At the very top of the Xobni window is the search bar, allowing you to search both contacts and email messages. The results are broken into 5 categories: People (contacts with your search term in their name, company name, email address, etc.), Messages (any email with your search term in it), Files Exchanged (any attachment with your search term in the filename), Appointments (any appointment that includes your search term; this is technically a “Plus” feature – clicking an appointment returned in search in the free version will open an upgrade pitch), and Tasks (again, any task with your search term in it).

      Verdict: Is Xobni useful?

      Xobni helps uncover a great deal of information, most but not all of which is particularly useful. I can’t imagine what use it would be to know that a particular contact tends to email me in the afternoon more than the morning, but it’s kind of interesting to look at. The social networking features are the most useful part, I think – already I’ve discovered profiles for and added on LinkedIn and Twitter a client that I’ve just started working with.

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      Much of the usefulness of Xobni is hampered by the fact that, like Outlook itself, it’s fairly slow and resource-intensive. For example, it took nearly a minute hovering my mouse over a discussion with 24 messages in it for the pop-up to populate with message previews! Searching takes significantly longer than Google Desktop’s Outlook plugin – and even longer than searching the whole desktop from the Google Desktop sidebar.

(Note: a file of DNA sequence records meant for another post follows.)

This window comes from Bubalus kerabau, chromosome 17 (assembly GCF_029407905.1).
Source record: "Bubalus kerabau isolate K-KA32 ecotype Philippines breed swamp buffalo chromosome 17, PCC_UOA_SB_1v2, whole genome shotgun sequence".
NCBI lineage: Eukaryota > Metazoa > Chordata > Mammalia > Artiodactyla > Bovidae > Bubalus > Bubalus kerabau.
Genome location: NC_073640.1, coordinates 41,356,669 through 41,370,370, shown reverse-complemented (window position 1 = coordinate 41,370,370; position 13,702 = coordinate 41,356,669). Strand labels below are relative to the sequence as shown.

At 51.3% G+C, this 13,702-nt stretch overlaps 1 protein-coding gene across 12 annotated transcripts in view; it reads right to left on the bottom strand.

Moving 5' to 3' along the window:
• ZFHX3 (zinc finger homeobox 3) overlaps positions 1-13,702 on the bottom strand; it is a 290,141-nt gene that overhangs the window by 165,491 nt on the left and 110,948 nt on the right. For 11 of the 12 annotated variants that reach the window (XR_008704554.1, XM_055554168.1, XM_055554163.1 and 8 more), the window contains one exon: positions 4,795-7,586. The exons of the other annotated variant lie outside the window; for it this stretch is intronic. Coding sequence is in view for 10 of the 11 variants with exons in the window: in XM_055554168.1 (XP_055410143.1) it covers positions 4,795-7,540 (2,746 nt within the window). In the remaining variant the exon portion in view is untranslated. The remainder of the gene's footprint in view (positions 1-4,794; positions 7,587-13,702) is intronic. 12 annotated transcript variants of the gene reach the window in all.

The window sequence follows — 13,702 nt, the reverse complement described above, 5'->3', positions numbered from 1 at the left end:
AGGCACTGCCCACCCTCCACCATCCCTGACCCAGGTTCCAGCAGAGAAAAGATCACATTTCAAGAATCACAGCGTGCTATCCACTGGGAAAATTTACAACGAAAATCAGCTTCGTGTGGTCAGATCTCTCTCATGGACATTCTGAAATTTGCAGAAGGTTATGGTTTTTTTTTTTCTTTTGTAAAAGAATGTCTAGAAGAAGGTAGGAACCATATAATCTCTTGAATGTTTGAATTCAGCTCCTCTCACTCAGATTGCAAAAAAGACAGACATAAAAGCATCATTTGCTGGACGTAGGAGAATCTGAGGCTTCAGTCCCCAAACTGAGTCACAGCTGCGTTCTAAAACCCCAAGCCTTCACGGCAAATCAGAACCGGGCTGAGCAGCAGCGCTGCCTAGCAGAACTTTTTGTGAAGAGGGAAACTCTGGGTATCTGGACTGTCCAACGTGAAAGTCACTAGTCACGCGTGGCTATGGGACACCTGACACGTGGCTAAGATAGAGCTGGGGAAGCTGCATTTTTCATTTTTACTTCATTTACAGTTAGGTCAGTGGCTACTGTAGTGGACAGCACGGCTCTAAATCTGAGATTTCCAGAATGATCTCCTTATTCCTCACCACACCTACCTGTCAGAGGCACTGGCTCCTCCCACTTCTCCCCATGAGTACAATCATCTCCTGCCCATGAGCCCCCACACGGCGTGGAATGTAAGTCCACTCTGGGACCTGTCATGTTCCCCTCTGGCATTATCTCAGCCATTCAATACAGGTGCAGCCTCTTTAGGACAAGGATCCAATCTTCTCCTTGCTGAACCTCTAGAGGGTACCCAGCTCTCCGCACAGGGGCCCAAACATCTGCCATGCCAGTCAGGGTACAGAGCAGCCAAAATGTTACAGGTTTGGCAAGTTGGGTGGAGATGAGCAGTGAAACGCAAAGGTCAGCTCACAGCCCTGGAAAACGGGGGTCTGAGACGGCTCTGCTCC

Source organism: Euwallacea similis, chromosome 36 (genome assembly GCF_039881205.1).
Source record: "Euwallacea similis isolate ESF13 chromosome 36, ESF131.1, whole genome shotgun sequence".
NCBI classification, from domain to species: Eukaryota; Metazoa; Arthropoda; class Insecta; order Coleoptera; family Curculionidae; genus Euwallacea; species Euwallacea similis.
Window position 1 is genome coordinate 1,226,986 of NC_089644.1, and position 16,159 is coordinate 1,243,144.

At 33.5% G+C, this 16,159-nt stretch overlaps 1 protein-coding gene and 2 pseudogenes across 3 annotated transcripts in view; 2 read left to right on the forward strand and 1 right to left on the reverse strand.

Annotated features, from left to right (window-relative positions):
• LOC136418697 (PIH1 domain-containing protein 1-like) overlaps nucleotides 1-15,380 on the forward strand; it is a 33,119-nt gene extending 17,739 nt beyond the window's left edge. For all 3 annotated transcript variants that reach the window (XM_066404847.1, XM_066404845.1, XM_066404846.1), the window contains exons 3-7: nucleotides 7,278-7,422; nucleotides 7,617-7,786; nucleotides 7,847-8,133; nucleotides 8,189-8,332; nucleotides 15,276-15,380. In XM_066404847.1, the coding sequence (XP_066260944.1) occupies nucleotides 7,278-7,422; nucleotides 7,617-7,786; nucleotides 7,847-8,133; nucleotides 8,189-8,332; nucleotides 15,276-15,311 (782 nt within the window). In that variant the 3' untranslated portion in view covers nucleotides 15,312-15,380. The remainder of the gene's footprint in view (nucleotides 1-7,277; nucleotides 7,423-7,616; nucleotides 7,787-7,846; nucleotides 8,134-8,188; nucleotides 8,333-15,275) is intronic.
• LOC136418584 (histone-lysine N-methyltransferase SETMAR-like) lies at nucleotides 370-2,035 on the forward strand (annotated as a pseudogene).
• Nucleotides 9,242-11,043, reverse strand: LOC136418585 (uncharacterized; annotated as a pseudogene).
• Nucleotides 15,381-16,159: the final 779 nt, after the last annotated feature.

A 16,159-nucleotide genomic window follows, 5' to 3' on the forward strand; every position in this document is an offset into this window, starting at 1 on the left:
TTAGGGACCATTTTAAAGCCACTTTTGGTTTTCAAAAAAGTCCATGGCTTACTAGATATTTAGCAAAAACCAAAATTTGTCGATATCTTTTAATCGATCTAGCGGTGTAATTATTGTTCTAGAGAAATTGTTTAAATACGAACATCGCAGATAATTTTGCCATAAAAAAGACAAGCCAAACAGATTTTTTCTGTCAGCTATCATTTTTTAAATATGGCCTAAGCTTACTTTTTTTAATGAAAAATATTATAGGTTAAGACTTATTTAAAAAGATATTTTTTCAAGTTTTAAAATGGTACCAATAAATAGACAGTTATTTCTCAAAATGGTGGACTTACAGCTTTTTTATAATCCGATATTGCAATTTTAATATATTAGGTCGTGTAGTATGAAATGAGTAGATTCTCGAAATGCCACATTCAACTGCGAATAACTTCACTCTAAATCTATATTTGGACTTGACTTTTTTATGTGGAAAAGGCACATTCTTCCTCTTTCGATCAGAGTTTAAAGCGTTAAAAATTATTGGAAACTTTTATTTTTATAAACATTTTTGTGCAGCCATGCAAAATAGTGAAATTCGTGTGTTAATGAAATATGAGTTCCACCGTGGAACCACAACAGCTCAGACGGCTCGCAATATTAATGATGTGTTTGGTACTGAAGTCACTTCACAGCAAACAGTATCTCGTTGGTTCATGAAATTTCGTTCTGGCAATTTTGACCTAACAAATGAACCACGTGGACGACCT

Now, that could have just been my PC – it’s a few years old, with a 2.4 GHz Athlon x64, a gigabyte of memory, and Windows XP with Office 2007. Hardly a speed demon! But a search for “Xobni” on Twitter reveals that I’m hardly alone in finding Xobni too slow. Here’s a sample of messages just from the last couple of hours:

      • “all xobni did for me was sloooooow down outlook. didn’t keep it long.”
      • “installed xobni… again… we will see if my laptop can handle it this time”
      • “I had xobni. it’s heavy, and not really effective or accurate. had many issues with that.”
      • “Xobni is a Really good product but occasionally it stalls outlook for a while.”
      • “my biggest problem comes when I try to read the conversation between some of my contacts with xobni.”

      To be fair, there are positive mentions, too, like this one from an obviously pleased user:

      • “I’ve been using Xobni since around Feb. 2009. Kind of hooked on it. “

      (Incidentally, the Xobni team is quite active on Twitter; comments about Xobni are often replied to by @xobni within minutes!)

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      Xobni creates its own index of your email, so it definitely needs a lot of resources. It is possible that it’s not Xobni’s fault that it tends to be slow – perhaps Outlook, as big and ponderous as it is, just isn’t a good platform for third-party applications – but it is Xobni’s problem. While it provides some useful information and functionality, especially related to social networking, none of the information it provides is worth waiting for, especially if I can get the same information quicker just by Googling it.

      People with older machines — or lower-end new machines — just aren’t going to get much out of Xobni. If you have a more powerful computer, though, Xobni might well be worthwhile. Fast searching, threaded discussions, and social networking interface all make Xobni a useful product, provided you don’t spend time waiting for it to respond.

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      Last Updated on September 17, 2018

      Why Do I Have Bad Luck? 2 Simple Things to Change Your Destiny

      Why Do I Have Bad Luck? 2 Simple Things to Change Your Destiny

      Are you one of those people who are always suffering setbacks? Does little ever seem to go right for you? Do you sometimes feel that the universe is out to get you? Do you wonder:

      Why do I have bad luck?

      Let me let you into a secret:

      Your luck is no worse—and no better—than anyone else’s. It just feels that way. Better still, there are two simple things you can do which will reverse your feelings of being unlucky.